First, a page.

Most Active Stories
- Battle of the Bands Finals @ MAC March 26 - Be in the LIVE Audience!
- Record-Breaking College Bass Fishing Tournament Held at Kentucky Lake
- School Districts Revise Calendars to Account for Snow Days
- Murray State Equine Science Professor Pairs Student Interests with Real-World Research
- Identifying the Warning Signs of Autism in Young Children
Thu January 2, 2014
Single Digit Temps Are Here, Bundle Up
UPDATED MONDAY JAN. 6:
There was little of the predicted snowfall throughout the region last night. But that didn’t stop the cold. The National Weather Service reports a wind chill advisory for much of western Kentucky and southern Illinois. The advisory will stay in affect until 9 a.m. Tuesday.
A wind chill advisory means that very cold air and strong winds will combine to generate wind chills of 10 below zero to 25 below zero. This will result in frostbite and lead to hypothermia if precautions are not taken.
The NHS warns if you must venture outdoors wear a hat and gloves.
According to the Kentucky Transportation Cabinet the lack of snow does not mean the roads are unaffected. With rain dampened road surfaces crews are concerned about dropping temperatures causing moisture to flash freeze in 30 minutes or less. Drivers are urged to use caution.
National Weather Service Forecasters are revising their forecast for this weekend's winter storm and extreme cold.
Rain will change to snow from northwest to southeast across the area from late tonight through early Sunday afternoon. Periods of heavy snowfall are expected with accumulations ranging from 5 to 10 inches over southeast Missouri, southern Illinois and southwest Indiana.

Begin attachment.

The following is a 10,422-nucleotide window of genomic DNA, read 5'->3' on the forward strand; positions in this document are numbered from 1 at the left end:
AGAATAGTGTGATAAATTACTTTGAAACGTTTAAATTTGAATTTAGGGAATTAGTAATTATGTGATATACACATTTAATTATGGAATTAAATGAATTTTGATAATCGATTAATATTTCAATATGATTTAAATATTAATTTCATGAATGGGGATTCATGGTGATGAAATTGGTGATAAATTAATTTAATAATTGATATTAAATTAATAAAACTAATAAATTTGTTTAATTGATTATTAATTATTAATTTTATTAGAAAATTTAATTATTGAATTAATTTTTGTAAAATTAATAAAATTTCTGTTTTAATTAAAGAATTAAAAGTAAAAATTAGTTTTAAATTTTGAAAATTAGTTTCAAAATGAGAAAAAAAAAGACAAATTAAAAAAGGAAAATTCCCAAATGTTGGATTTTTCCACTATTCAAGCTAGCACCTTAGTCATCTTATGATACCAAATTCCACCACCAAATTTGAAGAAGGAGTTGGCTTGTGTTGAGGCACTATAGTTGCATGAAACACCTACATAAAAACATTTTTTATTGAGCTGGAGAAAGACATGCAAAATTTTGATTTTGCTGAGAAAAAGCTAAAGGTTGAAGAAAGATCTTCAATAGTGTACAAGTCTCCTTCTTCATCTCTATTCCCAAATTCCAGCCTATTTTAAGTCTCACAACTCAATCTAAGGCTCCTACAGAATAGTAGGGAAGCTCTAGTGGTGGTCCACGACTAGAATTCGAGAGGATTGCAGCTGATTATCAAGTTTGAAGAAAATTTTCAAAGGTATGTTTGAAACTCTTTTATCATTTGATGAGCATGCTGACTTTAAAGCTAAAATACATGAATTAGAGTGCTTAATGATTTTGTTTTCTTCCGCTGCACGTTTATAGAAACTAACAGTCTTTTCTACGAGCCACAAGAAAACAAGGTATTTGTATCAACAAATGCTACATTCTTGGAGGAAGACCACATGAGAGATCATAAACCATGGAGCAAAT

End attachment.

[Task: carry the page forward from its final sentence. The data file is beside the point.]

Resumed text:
Two to five inches can be expected over west Kentucky. A Winter Storm Warning has been issued for much of the area, and a Winter Storm Watch remains in effect for southeast portions of west Kentucky.
Brutally cold air will surge southeast through the region on the strength of gusty northwest winds Sunday afternoon through Monday. Temperatures will be below zero over much of the area from Sunday night through early Tuesday, and wind chills will generally range from 10 below to 30 below zero during this period.
We expect multiple closings due to snowfall and cold temperatures. Check back for closings and cancelations information.
NWS science and operations officer Spoden said the area hasn’t seen sustained cold like this since the mid-90s.
“During that time we had a lot of issues with the cold air,” Spoden said. “When it gets cold and it stays cold, you have things like dead car batteries becoming more common. Water lines freeze, either going into your house or in some cases back then even in the cities.”
Spoden suggests insulating water pipes and preparing for dead car batteries.
“If you have to go out next week, you’re going to need to make sure that you have things in your vehicle,” Spoden said. “You’re going to need to make sure you have jumper cables, that you have blankets, things to keep you warm in case you do get stranded. Maybe even a couple snacks in there that can’t freeze.”
The comparable system in the winter of 1995-96 also resulted in freezing underground water lines and house fires due to people trying to thaw their pipes. Ice jams also choked barge traffic on rivers.
Daytime high temperatures on Monday are expected in the single digits with a wind-chill of -10 to -30. Those temperatures can cause frostbite on exposed skin in as little at 30 minutes.
Warmer temperatures are expected by Wednesday, but NWS meteorlogist David Humphrey says another winter weather system could roll through the region Wednesday and Thursday.